The next hearing in U.S. v. Sergey Aleynikov, the most disgraceful criminal prosecution since the Duke Lacrosse Case, will be held this coming Wednesday. While we don't know whether the charges against Aleynikov will be dismissed, there has been a related development.
Sept. 10 (Bloomberg) -- The U.S. Securities and Exchange Commission is "rigorously" investigating whether traders are using technology to manipulate markets, the agency's enforcement and inspections chiefs said today.
The regulator is probing suspected “market manipulation based on complex use of technology and advanced trading systems,” said SEC Enforcement Director Robert Khuzami and acting examinations director John Walsh in testimony prepared for a Senate Banking Committee hearing. They said the inquiry is among a list of active cases, also including unspecified Ponzi schemes, hedge-fund abuses and insider trading.
The Goldman Sachs programmer, Sergey Aleynikov, was arrested July 3 and charged the next day with theft of trade secrets and transportation of stolen property in foreign commerce. At Aleynikov’s arraignment, Assistant U.S. Attorney Joseph Facciponti said the programmer transferred code to a computer server in Germany and that others may have had access to it, a claim Aleynikov has denied. He is free on $750,000 bond.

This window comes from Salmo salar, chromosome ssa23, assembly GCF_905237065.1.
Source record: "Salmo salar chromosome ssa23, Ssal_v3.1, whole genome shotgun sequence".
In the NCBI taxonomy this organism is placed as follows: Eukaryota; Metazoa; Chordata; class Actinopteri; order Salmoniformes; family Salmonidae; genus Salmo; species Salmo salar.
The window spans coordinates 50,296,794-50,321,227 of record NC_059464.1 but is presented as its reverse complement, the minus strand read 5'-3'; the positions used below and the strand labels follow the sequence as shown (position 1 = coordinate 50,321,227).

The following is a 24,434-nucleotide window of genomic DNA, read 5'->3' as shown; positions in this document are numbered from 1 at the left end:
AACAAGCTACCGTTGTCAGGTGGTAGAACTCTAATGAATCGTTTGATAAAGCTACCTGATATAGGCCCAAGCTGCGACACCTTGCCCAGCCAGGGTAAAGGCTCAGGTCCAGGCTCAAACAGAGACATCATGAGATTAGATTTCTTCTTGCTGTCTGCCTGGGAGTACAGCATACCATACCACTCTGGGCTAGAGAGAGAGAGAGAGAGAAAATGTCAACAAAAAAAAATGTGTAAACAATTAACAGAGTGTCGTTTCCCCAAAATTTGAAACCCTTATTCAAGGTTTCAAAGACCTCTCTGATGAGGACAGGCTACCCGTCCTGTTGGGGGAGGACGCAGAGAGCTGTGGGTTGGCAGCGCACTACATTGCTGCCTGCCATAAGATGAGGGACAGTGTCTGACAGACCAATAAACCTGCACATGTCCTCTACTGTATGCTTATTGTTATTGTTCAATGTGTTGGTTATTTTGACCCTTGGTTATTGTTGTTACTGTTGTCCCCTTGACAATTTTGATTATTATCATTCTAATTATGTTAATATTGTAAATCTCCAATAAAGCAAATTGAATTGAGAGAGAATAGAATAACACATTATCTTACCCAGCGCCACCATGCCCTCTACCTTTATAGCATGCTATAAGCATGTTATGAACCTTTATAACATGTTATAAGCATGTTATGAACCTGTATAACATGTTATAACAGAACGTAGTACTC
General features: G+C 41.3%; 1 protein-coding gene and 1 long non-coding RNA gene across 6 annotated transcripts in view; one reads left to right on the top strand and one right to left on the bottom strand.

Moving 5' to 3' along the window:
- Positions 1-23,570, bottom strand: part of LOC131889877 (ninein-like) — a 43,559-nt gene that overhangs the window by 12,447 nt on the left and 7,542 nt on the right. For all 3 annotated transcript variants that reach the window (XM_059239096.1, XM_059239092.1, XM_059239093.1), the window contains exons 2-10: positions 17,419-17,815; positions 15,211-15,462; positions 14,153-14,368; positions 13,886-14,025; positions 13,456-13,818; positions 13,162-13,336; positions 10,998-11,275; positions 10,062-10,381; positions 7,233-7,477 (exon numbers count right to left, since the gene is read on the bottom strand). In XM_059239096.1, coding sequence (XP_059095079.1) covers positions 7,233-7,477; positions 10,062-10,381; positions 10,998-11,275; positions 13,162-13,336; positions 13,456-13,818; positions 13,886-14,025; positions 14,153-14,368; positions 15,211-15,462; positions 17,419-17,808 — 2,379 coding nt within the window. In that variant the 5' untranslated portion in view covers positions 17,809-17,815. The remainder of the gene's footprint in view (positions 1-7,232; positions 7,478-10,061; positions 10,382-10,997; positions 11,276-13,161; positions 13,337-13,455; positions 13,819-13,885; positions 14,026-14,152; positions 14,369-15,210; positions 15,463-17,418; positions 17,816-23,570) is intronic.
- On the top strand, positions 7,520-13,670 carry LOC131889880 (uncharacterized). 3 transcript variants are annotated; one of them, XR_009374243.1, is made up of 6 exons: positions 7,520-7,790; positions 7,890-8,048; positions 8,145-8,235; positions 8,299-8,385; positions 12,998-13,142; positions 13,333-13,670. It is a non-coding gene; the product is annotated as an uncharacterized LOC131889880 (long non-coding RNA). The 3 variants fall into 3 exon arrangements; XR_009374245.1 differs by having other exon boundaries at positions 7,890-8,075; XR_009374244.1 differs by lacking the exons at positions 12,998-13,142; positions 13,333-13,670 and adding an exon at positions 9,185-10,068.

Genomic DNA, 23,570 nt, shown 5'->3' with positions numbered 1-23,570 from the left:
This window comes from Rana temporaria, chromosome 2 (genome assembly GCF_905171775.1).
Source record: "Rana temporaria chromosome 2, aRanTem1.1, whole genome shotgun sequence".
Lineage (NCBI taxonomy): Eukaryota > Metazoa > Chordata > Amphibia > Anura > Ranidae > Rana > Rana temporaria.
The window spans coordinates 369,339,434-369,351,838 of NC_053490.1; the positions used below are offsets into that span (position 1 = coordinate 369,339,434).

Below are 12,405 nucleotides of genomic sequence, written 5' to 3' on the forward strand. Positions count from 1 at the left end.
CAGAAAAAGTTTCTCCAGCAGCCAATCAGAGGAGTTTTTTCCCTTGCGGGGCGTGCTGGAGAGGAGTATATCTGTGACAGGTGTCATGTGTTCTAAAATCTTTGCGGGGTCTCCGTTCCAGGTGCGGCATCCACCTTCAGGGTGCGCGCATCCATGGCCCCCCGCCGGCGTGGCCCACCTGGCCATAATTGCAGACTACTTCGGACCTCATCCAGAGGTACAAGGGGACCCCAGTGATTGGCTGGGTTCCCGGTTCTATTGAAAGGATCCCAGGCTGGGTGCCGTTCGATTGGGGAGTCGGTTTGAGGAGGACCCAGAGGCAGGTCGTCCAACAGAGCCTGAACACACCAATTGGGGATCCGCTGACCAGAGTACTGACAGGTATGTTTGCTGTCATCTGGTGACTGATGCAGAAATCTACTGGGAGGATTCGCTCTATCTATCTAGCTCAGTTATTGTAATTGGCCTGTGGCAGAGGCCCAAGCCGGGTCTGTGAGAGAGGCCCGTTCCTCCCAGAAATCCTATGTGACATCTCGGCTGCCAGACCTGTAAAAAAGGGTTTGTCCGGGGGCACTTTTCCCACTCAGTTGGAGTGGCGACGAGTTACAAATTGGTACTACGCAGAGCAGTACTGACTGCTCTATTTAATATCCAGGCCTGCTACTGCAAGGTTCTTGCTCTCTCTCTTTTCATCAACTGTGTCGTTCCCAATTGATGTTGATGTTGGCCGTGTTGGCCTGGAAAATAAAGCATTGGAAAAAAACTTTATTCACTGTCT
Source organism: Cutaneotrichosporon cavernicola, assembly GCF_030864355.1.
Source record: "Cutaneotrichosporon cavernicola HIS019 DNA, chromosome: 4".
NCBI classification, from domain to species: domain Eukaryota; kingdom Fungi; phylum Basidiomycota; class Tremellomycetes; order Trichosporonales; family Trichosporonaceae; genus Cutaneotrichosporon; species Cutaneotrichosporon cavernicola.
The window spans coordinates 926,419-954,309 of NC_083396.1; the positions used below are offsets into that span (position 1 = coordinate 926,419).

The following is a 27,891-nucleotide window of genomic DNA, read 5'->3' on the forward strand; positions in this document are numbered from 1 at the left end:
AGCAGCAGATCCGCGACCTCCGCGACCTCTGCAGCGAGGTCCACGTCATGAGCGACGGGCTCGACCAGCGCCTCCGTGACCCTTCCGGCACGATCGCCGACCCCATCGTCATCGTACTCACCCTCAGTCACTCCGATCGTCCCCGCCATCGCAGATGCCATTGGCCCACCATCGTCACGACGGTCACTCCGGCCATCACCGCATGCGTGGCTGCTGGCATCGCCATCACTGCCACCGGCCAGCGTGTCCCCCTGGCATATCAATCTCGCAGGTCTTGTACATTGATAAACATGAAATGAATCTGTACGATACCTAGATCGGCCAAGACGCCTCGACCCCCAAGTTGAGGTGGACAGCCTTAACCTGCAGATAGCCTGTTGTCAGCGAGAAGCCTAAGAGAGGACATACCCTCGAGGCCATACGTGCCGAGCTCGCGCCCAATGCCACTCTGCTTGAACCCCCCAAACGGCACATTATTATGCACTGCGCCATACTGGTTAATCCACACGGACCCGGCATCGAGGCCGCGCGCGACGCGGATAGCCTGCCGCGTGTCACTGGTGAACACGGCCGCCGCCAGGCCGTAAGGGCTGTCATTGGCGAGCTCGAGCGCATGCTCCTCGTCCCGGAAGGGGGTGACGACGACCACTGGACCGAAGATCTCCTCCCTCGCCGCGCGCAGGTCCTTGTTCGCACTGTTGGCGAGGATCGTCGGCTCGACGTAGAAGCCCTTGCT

Given that the Department of Justice did nothing about Bernie Madoff for years, members of the public as well as federal judges must ask how Goldman Sachs was able to reach the FBI at 3 a.m. to report theft of computer code; and have an arrest 48 hours later. Does Goldman Sachs have a bat phone that connects to the Department of Justice? If DOJ doesn't dismiss the case against Sergey, we might just find out.